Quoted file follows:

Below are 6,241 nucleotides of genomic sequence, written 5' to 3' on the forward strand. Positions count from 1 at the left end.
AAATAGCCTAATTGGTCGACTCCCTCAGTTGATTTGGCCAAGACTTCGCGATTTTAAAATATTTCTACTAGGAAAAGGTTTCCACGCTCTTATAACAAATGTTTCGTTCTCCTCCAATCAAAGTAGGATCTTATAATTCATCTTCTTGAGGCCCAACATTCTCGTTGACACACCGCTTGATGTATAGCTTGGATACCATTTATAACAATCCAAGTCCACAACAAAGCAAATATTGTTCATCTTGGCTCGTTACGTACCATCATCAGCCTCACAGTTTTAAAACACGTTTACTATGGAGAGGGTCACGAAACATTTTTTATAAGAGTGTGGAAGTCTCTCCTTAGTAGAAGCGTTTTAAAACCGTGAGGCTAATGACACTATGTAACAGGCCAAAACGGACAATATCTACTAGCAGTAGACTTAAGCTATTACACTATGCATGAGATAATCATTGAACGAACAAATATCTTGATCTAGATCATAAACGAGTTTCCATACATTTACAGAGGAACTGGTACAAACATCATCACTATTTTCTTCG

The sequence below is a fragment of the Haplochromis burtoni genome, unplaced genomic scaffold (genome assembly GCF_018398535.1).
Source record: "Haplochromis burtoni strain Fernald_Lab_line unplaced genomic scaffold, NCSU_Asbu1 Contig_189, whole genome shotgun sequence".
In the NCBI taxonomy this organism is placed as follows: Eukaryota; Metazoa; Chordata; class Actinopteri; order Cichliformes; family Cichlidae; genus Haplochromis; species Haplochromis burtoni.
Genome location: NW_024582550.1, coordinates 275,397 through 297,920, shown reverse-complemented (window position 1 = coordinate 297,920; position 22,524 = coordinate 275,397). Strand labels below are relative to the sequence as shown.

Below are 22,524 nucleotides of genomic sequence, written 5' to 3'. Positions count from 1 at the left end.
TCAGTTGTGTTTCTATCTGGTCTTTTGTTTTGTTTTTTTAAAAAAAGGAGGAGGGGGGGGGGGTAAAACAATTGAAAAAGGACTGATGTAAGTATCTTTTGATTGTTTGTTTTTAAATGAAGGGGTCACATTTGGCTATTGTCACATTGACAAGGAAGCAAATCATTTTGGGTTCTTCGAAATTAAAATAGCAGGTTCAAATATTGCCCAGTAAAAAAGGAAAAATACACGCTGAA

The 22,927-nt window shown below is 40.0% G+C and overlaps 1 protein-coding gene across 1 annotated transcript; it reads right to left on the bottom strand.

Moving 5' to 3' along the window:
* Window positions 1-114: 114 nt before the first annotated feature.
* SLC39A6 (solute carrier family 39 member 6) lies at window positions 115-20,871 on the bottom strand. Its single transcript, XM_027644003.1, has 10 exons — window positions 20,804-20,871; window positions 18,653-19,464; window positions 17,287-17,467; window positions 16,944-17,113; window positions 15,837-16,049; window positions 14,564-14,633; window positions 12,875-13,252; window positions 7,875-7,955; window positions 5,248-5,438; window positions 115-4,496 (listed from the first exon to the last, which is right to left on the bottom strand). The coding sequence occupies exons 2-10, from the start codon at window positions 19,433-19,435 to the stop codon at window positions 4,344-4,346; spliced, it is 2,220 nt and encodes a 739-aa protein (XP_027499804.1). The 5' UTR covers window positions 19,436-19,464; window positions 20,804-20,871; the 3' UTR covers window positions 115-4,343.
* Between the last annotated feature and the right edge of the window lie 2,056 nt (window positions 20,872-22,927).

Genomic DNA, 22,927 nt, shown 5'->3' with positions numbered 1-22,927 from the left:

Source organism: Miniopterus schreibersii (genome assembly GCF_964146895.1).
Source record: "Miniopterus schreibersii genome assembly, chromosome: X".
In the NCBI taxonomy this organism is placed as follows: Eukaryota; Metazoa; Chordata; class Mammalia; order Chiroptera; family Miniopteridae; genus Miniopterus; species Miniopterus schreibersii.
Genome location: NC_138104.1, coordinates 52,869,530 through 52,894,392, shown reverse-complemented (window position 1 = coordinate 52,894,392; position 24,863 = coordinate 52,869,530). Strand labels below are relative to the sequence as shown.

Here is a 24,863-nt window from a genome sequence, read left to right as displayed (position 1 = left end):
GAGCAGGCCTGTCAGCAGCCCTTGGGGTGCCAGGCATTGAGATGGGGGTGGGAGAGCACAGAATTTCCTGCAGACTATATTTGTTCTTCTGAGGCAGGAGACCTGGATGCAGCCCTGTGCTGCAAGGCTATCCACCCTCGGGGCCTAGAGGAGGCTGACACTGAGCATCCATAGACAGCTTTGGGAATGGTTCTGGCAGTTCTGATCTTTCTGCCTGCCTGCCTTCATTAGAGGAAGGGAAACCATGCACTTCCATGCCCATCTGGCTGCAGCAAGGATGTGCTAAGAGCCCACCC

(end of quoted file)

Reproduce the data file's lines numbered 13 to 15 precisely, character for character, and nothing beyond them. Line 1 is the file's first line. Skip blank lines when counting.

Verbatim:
* Between the last annotated feature and the right edge of the window lie 2,056 nt (window positions 20,872-22,927).

Genomic DNA, 22,927 nt, shown 5'->3' with positions numbered 1-22,927 from the left:

Source organism: Miniopterus schreibersii (genome assembly GCF_964146895.1).